Today's column deals with a difference of opinion between employer and employee as to who is liable for the damage suffered by the employee as a result of a fall during the performance of his duties. Litigation is underway. What did the subdistrict court and the court of appeal think?
Employee worked for employer as a temporary employee in the 'sheet metal works' department. On 28 June 2016, the head of the sheet metal work department instructed the employee to deposit a thin steel plate in the waste container provided for that purpose. While performing this task, the employee fell and broke his leg.
No accident report was made of the accident. The employer rejected liability.
In the opinion of the subdistrict court, it is an established fact that on 28 June 2016 the employee sustained injury to his leg when, while working for the employer, he threw a steel plate into the container. The employer has not shown that it has fulfilled its duty of care, more specifically, that it has not shown that it has taken such measures and provided such instructions as are reasonably necessary to prevent the employee from suffering damage in the performance of his work (the present).
The subdistrict court ruled that the employer was liable for the damage suffered by the employee as a result of the accident that happened to him while performing his work for the employer on 28 June 2016.
The employer lodged an appeal.
The court of appeal considers that the circumstances of the accident cannot be determined with a reasonable degree of certainty. The Court of Appeal expressly took into account that the employer provided this evidence years after the accident, while more recent memories could have been used, for example, by means of an accident report or by recording statements earlier.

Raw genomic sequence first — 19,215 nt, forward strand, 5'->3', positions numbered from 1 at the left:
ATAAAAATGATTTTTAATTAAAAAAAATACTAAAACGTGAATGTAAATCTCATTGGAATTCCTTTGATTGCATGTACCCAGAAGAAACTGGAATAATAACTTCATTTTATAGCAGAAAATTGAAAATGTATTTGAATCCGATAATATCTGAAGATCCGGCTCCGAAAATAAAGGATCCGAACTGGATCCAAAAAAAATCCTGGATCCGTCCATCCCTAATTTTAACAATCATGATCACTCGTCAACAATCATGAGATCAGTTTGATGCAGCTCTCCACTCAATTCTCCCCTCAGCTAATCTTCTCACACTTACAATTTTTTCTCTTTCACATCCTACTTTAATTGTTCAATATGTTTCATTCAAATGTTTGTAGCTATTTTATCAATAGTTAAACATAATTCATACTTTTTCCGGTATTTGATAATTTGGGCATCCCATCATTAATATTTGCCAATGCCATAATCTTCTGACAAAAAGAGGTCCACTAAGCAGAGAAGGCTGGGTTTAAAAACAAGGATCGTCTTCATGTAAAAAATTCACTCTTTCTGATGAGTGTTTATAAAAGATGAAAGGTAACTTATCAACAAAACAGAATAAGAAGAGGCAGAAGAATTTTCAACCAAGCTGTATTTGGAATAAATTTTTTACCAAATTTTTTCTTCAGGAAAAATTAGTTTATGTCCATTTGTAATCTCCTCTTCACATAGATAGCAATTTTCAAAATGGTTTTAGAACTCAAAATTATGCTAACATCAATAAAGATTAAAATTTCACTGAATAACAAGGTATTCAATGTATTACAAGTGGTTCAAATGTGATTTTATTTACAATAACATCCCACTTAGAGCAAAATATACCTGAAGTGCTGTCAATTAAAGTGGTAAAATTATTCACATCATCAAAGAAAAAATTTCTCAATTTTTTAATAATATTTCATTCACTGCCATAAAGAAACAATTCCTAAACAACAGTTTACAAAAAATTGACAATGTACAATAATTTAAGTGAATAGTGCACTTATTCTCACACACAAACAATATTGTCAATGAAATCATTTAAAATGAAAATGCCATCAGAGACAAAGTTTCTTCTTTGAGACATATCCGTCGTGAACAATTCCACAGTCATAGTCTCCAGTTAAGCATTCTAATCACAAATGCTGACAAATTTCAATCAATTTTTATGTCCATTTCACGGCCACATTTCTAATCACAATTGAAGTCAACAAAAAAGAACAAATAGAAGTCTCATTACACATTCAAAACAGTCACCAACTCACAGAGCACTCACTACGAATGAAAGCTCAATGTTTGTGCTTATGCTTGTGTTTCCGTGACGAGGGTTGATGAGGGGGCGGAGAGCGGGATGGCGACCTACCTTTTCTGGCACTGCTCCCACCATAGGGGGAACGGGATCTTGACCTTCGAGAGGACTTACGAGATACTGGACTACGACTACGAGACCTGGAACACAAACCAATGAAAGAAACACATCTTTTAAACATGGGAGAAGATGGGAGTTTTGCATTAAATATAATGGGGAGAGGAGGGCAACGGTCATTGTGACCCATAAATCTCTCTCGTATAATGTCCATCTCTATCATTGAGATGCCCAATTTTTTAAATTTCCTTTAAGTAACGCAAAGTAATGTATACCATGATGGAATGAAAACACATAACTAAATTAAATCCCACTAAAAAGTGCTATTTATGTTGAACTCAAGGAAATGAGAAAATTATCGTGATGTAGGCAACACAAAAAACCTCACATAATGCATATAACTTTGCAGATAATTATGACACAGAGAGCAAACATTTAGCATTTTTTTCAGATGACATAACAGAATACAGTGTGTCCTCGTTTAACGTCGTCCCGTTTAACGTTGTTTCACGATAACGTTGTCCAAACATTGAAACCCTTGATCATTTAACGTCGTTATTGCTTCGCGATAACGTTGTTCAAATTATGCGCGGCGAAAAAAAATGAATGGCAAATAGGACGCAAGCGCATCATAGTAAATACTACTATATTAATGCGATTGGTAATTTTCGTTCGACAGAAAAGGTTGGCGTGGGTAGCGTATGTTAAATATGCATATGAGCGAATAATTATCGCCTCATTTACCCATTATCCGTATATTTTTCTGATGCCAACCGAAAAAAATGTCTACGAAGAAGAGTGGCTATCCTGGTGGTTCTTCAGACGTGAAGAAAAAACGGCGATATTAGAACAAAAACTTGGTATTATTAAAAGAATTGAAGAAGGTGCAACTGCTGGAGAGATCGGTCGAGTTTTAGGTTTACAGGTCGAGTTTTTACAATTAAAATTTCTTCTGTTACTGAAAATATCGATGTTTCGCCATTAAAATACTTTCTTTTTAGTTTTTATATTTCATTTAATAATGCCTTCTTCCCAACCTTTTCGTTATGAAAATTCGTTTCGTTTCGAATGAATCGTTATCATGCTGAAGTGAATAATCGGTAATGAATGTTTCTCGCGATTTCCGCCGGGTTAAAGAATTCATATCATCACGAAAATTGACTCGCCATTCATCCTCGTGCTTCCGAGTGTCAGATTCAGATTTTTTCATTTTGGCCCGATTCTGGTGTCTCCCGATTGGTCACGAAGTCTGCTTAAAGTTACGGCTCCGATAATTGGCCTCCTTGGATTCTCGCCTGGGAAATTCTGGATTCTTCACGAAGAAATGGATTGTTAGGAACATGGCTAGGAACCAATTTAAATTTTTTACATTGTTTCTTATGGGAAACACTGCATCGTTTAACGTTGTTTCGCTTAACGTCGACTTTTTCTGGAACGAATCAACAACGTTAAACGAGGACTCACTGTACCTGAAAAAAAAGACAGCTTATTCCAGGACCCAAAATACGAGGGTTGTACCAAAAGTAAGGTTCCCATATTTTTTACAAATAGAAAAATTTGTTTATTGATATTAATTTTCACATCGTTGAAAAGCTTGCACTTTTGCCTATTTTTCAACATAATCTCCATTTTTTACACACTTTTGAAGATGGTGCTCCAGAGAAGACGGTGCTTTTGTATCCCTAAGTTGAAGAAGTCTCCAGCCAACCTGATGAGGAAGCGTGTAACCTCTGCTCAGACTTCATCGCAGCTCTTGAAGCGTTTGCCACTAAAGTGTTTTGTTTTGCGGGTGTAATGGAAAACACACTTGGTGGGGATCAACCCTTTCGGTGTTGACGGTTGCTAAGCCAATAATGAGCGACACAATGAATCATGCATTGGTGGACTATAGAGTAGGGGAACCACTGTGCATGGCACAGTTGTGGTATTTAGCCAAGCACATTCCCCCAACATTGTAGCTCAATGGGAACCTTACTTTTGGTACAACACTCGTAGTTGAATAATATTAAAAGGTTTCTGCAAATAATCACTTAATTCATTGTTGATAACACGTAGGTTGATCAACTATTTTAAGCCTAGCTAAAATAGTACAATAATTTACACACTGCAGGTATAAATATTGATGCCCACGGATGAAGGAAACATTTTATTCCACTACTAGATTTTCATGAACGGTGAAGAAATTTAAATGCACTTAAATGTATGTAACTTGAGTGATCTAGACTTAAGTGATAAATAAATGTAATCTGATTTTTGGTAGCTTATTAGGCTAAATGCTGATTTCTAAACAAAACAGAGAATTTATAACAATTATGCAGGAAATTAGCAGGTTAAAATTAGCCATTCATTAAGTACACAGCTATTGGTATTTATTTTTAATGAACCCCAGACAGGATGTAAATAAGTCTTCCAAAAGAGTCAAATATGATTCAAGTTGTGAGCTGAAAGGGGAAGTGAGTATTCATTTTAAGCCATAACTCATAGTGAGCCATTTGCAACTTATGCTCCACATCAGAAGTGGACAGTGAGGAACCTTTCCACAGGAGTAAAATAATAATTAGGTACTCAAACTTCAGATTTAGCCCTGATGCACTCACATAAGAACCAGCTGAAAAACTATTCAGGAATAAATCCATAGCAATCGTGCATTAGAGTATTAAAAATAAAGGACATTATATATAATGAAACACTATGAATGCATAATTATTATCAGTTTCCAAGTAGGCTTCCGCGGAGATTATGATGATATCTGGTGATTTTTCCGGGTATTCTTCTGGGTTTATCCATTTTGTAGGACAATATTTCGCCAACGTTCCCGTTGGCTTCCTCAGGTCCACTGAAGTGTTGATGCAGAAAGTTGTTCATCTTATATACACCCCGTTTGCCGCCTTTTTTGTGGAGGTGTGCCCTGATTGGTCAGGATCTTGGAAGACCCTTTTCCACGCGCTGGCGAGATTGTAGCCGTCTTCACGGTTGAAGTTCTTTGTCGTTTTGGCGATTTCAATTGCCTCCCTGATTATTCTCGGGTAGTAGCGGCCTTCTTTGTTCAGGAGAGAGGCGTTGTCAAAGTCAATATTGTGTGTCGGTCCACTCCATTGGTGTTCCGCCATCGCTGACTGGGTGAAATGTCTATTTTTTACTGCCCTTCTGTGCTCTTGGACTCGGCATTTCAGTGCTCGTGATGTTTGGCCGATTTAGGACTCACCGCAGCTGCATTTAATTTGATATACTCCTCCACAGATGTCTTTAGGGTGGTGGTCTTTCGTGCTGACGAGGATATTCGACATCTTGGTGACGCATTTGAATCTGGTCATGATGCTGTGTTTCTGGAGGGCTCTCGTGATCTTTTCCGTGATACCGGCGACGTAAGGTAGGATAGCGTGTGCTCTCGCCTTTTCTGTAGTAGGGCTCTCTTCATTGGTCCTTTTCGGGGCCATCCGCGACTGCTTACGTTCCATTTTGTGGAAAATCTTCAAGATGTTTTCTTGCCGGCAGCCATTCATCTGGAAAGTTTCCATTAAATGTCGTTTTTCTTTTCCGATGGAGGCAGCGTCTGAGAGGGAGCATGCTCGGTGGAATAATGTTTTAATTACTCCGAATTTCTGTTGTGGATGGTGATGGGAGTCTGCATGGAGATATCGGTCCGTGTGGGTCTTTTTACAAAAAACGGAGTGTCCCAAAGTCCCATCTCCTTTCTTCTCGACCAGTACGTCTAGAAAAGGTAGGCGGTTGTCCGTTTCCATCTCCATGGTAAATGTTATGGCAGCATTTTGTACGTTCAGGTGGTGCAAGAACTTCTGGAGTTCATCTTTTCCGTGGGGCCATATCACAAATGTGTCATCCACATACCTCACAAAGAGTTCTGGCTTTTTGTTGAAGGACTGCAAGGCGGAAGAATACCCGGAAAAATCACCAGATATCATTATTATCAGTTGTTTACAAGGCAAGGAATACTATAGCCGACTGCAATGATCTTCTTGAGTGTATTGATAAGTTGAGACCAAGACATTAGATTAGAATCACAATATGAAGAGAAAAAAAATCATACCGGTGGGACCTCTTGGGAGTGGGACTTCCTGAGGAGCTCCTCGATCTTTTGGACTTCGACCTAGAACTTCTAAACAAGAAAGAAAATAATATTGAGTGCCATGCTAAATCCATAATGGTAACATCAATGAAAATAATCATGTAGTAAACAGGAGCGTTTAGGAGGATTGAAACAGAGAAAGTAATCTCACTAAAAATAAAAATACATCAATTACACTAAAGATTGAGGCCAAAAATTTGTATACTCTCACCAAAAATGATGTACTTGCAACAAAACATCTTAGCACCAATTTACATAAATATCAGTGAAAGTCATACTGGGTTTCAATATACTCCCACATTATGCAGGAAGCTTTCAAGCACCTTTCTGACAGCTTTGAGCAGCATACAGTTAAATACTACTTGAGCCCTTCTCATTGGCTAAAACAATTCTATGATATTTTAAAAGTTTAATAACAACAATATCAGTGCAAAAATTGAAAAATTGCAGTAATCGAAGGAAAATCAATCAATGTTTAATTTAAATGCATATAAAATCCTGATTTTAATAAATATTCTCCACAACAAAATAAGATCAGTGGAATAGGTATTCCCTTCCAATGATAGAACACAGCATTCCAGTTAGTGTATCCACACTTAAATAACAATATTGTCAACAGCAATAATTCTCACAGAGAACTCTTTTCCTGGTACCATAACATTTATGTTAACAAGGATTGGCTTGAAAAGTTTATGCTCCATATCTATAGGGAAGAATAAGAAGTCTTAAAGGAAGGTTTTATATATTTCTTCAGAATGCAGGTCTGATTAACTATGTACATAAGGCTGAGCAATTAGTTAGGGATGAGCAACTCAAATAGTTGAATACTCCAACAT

According to the court of appeal, it depends on the circumstances of the case which safety measures can be demanded of the employer and in which way he should instruct the employee. In this respect it is important that the law does not intend to create an absolute guarantee for the protection of the employee against danger, as rightly argued by the employer. With regard to these circumstances, the court of appeal considers that the employer has not argued anything about the content of the RI&Es and the vgm instructions.
From the mere fact that RI&Es have been held, safety documents have been drawn up and toolbox meetings have been held, for example, the Court cannot conclude that within the employer, during the period in question, attention was paid to the disposal of waste in containers, while at the same time it is argued that this is routine work within the company. Contrary to the employer's argument, the Court of Appeal does not consider the assigned work to be of such a nature that this work can occur in everyone's daily life.
It is not part of daily life to throw waste of this size and weight far above someone's head (at a height of at least two metres) into a container, according to the Court. In addition, it has not been stated or demonstrated that the employee was guilty of deliberate intent or conscious recklessness.
The Court of Appeal considered that it was the employer's responsibility to provide the employee with insight into what constitutes "stupid actions" when carrying out (routine) work and how to avoid them. The court upheld the verdict and found the employer liable for the consequences of the industrial accident.
You can read the full judgment here.
Would you like to know more about this judgment or about the rules that apply to occupational accidents? For example, what does an employer's duty of care entail? The lawyers at SPEE advocaten & mediation will be happy to assist you.